Ross: A perfect match of willful blindness and Trump’s trial

Aug 31, 2023, 8:05 AM | Updated: 8:25 am

trump trial willful blindness...

FILE - Former President Donald Trump speaks with reporters before departure from Hartsfield-Jackson Atlanta International Airport, Thursday, Aug. 24, 2023, in Atlanta. Trump has called for the impeachment and removal of Fulton County District Attorney Fani Willis because of his indictment over efforts to overturn his 2020 election loss in Georgia. (AP Photo/Alex Brandon, File)

(AP Photo/Alex Brandon, File)

Whatever you think about the Trump legal drama, it represents a once-in-a-generation opportunity to learn some of the more obscure principles of criminal law. And one of those principles is “willful blindness:”

“What the law says is that you can’t get around criminal liability by purposefully avoiding knowledge of the criminality of the act,” former state attorney General Rob McKenna said.

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According to our KIRO Newsradio legal consultant McKenna, the Supreme Court established the theory of willful blindness so that white-collar criminals can’t just deliberately hire corrupt advisors and then claim, “Hey, they told me it was legal.”

“The value of the willful blindness theory is that you don’t have to be convinced that the person knew he was lying. You have this other option, which is to conclude that he just avoided knowledge and facts that would have contradicted what he did,” McKenna said.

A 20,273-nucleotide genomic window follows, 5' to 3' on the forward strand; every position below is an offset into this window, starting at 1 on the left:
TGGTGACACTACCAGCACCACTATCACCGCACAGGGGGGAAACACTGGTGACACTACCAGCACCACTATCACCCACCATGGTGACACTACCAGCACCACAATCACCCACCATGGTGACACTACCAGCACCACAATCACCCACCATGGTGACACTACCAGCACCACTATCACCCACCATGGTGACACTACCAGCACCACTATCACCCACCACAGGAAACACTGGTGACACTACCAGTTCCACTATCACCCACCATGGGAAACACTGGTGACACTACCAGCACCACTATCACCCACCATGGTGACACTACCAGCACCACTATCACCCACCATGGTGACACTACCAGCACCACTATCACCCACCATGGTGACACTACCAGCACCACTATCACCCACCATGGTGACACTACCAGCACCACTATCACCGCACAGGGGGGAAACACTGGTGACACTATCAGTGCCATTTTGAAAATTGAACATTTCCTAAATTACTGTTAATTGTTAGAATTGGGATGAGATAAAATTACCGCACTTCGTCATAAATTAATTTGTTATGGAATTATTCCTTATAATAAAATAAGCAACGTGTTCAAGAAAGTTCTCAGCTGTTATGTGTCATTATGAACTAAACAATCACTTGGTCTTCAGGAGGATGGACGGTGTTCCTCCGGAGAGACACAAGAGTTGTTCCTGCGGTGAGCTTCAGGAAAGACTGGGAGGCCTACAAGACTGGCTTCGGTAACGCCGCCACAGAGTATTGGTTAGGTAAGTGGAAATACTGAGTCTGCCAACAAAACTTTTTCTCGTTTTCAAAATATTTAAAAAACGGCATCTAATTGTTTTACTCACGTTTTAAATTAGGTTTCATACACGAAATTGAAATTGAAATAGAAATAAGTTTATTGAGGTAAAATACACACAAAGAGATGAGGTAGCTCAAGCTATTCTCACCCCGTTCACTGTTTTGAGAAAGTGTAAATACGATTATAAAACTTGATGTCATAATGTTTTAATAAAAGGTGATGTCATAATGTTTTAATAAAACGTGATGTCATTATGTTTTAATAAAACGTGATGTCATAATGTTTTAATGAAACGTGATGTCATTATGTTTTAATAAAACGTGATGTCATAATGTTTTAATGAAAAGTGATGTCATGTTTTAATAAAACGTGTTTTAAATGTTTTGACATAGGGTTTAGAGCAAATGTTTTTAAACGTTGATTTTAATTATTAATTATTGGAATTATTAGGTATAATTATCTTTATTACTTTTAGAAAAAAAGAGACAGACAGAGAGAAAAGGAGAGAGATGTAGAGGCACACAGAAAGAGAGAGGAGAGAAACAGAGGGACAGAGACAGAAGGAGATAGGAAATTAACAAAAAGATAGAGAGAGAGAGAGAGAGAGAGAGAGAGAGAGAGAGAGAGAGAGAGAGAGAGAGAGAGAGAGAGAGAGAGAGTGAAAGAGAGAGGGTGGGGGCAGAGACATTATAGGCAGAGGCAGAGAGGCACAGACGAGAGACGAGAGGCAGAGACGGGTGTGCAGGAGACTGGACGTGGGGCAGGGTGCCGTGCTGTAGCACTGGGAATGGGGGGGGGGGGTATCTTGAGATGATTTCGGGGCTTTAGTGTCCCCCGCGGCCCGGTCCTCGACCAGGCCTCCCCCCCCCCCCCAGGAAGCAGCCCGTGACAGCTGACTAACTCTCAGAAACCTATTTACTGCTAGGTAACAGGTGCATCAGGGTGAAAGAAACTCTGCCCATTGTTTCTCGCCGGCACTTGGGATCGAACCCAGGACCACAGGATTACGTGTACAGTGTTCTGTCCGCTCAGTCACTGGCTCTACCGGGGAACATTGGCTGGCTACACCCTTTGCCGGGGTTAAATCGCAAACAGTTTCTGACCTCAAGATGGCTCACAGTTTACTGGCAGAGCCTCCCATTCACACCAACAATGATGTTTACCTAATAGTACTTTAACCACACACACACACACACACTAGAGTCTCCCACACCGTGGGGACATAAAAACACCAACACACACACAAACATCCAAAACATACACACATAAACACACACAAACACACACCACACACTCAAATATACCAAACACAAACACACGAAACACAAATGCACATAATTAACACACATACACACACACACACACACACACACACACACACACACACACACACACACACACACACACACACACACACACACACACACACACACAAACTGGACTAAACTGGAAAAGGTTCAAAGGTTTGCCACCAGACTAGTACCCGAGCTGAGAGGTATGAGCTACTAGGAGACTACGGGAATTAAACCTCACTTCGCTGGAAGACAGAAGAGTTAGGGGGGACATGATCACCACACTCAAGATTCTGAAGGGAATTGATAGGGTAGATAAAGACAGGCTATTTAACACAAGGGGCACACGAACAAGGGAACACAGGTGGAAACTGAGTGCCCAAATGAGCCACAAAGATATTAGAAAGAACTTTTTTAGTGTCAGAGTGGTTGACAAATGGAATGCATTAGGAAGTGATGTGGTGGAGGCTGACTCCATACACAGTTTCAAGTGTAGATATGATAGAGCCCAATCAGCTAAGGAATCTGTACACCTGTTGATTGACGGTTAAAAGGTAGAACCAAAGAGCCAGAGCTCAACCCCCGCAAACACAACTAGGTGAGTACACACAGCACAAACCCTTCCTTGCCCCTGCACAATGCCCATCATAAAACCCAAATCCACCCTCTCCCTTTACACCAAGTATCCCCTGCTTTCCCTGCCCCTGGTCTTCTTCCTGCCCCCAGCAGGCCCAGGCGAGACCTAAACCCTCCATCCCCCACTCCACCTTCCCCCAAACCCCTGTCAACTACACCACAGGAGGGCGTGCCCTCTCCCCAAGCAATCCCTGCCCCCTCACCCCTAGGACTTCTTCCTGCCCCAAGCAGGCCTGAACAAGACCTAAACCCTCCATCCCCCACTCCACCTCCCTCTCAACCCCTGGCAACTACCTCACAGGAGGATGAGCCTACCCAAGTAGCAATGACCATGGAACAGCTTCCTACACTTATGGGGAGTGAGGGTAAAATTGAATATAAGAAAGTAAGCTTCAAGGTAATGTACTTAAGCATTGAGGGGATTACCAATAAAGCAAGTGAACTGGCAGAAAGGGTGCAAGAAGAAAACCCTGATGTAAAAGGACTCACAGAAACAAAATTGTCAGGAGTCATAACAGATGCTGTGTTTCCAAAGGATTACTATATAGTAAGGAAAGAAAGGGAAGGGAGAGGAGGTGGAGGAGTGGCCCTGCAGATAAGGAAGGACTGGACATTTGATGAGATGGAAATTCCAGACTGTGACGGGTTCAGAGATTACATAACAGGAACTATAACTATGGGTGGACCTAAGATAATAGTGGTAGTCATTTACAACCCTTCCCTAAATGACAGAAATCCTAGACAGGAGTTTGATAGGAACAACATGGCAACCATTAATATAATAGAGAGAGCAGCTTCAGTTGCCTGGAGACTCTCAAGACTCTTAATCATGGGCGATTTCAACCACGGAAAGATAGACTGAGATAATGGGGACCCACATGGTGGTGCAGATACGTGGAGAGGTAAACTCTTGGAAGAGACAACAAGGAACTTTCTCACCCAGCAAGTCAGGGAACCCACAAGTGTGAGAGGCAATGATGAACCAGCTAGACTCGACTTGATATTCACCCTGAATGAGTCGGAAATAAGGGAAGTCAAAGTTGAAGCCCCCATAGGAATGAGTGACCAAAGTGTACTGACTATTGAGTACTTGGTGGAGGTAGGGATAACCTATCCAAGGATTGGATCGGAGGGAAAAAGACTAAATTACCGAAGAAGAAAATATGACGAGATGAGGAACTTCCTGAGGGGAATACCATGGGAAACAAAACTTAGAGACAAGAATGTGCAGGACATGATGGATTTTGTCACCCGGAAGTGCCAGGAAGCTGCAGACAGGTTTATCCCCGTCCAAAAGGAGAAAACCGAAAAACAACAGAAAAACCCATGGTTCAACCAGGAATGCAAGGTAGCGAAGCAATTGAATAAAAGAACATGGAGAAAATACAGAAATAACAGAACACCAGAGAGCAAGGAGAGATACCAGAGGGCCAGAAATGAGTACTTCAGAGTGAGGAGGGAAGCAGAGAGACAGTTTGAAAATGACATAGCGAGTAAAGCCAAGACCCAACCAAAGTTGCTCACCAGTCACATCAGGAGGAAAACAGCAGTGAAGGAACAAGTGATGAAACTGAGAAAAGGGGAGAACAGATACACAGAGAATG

“In other words, if you just avoid looking at all the evidence that the election was not stolen, if you avoid looking at evidence that the people you’re organizing on January 6, they’re going to riot at the Capitol or, you know, you avoid knowing the facts around the Constitution and the Vice President’s role than potentially willful blindness could overcome your claim that you really believed what you said he believed,” he continued.

But you can see why Trump would use this approach, right?

Because everybody does it. Willful blindness is an epidemic. Millions of us are willfully blind to any facts that don’t fit our worldview. We are willfully blind to news channels that don’t reinforce what we already believe; some people even want to remove certain books to impose willful blindness on others.

So why shouldn’t Trump be free to do the same thing?

“Because he swore an oath to uphold and defend the Constitution and the laws of the United States,” McKenna said. “And with that oath comes a responsibility to know what the Constitution says and what the laws of the United States are.”

Ah, that’s the catch. It turns out that when you swear an oath, especially the oath required of all those who assume public office, it means something.

“His role as president and defender of the Constitution and the laws of our country do put him in a different role than a typical citizen would be,” McKenna said.

So yes, Trump’s supporters are right. He is being treated differently. To quote the great Ray Stevens, “There are none so blind as he who will not see.”

And if you try that in court, in a jail cell you could be.

Listen to Seattle’s Morning News with Dave Ross and Colleen O’Brien weekday mornings from 5 – 9 a.m. on KIRO Newsradio, 97.3 FM. Subscribe to the podcast here.

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Ross: A perfect match of willful blindness and Trump’s trial